I had a difficult time deciding which names to use in the novel. Most Tamil brahmin names are long, and I knew a western audience would definitely have trouble getting their tongue around names like Mahadevan, Panchapakesan, and Doraiswamy. Unfortunately, using Jay and Ash; short forms that many Indians in the US have adopted, was not an option. The story had to be authentic. So I decided to choose the middle path. I shortened some names Rajam, Dharmu, and Siva for example and of course Partha short for Parthasarathy.
This piece shows the anxiety and restlessness that meeting Rajam brings for Partha. Love at first sight only takes place in Romance novels…..or does it?
He had to meet her. But how? He was 17 years old, definitely marriageable age. But how was he to approach her? He could not actually go up to her and speak with her directly; that wasn’t acceptable behavior. Then how was he to meet her? His mind whirled with a million unanswered questions popping into his head every second. One thing he knew was, if he were to marry, it would be to this girl. The “Lime and Spoon’ girl.”
The next few days were long and weary, with strategies made, vetoed, and then replaced, as Partha was consumed with finding the right course of action. He sat on the terrace with his math book open, rehearsing walking up to his mother and saying, “Amma, I think I want to get married.” That sounded too brazen. Then he switched to a more casual tone saying, “Amma, do you know Inspector Swaminathan?” That was too random. No matter what he tried, it just did not sound right. He had to make sure that he had an impeccable Plan A, so he did not have to resort to Plan B, which was marrying someone else.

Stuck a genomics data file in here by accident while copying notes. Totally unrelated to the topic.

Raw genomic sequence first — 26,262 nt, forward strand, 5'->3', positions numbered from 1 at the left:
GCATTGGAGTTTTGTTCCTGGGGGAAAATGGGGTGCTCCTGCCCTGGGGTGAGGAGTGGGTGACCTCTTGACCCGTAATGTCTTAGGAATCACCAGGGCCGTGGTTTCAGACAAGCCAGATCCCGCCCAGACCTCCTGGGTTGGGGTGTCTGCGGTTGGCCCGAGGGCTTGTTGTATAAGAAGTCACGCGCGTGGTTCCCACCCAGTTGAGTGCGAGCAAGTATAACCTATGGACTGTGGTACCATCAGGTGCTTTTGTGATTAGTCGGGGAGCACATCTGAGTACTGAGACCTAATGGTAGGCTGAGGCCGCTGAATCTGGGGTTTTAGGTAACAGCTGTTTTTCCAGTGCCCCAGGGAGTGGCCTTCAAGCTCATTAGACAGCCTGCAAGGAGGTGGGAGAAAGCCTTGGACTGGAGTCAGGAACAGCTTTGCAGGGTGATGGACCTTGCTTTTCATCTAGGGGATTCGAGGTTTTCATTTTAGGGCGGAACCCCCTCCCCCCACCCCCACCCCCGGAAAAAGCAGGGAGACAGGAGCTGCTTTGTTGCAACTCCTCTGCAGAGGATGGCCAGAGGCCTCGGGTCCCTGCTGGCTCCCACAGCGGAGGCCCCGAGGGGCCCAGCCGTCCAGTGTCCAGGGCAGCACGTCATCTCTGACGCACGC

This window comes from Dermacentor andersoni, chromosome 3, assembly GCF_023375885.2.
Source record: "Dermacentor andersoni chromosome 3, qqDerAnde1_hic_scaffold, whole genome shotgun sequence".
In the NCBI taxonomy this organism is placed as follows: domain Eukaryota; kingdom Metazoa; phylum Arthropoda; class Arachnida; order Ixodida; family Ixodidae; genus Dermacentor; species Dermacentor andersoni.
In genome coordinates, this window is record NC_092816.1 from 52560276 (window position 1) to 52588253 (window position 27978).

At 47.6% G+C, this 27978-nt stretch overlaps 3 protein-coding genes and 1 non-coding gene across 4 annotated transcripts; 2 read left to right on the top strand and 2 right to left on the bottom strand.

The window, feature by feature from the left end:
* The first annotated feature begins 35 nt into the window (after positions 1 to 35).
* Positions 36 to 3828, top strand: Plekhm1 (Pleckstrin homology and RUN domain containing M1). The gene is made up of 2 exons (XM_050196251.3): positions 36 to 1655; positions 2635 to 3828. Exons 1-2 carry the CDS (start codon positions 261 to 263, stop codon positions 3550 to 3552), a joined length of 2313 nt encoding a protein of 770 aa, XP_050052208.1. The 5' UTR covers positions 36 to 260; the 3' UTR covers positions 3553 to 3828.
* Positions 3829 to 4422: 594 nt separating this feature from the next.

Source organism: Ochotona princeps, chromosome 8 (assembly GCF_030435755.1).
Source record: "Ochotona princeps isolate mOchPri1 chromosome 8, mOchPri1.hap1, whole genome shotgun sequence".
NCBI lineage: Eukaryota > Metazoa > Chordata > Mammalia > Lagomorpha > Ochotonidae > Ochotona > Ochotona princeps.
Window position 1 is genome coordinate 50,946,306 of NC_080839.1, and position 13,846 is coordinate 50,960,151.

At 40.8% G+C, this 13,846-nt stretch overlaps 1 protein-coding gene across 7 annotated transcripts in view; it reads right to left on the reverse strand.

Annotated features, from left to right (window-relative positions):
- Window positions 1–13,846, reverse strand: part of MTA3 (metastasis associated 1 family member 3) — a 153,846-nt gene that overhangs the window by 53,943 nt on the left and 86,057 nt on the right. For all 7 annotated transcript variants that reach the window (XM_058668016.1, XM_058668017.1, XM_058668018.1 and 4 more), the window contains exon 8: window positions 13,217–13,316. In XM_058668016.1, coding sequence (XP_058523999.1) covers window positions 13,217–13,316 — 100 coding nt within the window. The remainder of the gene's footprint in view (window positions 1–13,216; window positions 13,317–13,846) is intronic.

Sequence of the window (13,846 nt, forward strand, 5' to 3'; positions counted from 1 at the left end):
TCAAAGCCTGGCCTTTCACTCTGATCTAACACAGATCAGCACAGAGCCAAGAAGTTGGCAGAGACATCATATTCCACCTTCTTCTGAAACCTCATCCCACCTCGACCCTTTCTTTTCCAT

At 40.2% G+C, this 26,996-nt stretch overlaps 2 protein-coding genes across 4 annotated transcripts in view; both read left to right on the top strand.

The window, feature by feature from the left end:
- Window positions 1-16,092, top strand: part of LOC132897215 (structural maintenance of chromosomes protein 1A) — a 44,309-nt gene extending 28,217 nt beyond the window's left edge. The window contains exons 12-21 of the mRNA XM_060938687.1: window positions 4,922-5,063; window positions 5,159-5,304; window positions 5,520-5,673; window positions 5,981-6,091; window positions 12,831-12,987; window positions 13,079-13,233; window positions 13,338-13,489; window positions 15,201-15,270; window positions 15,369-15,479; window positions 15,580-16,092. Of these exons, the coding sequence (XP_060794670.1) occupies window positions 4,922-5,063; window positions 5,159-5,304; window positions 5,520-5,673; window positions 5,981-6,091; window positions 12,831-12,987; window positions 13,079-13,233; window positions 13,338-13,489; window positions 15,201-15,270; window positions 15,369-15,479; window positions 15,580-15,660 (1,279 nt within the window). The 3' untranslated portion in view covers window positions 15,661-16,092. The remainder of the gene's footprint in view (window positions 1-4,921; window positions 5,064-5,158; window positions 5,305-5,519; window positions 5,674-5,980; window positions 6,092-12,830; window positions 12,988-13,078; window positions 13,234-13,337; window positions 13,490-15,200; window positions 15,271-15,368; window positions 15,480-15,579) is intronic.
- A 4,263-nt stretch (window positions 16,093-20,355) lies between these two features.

After three full days of practicing, he decided the best course of action was to confide in his brother, Siva, who had been married for many years, and have him plead and present the case to his mother. That night, Partha brought Siva to the terrace after everyone was asleep and talked to him. At first, he felt sheepish and awkward talking about marriage, guilty about being preoccupied with a girl when he should have been studying, but the nature of the problem demanded urgency.
“Siva, you have to help me. I am going out of my mind.”
“Why? Did you fail your exams again?”
“No it’s not about school. It’s about …a girl.”
Siva smiled. “What’s up Partha, meet someone you like?”
“Yes,” Partha said bashfully. “And I need you to talk to Amma about it.”
“Why me? Why don’t you ask her yourself? After all, you are her Chella Kutti. I’ m sure she would oblige.”
“I may be her favorite, but I feel nervous about asking her. You are older and married. Coming from you, it will seem as if the whole thing were your idea. You know how Amma feels about boys loafing around. She won’t take me seriously.”
For the next 15 minutes, Partha talked nonstop about the pros of Siva talking toAmma, and the cons of talking to Amma himself. So intent was he on convincing Siva, he barely took time to breathe. After he finished a 15-minute monologue, Siva smiled and patted him on the back, urging him to calm down and take a deep breath if he wanted to live to attend his own wedding.
Partha was overjoyed.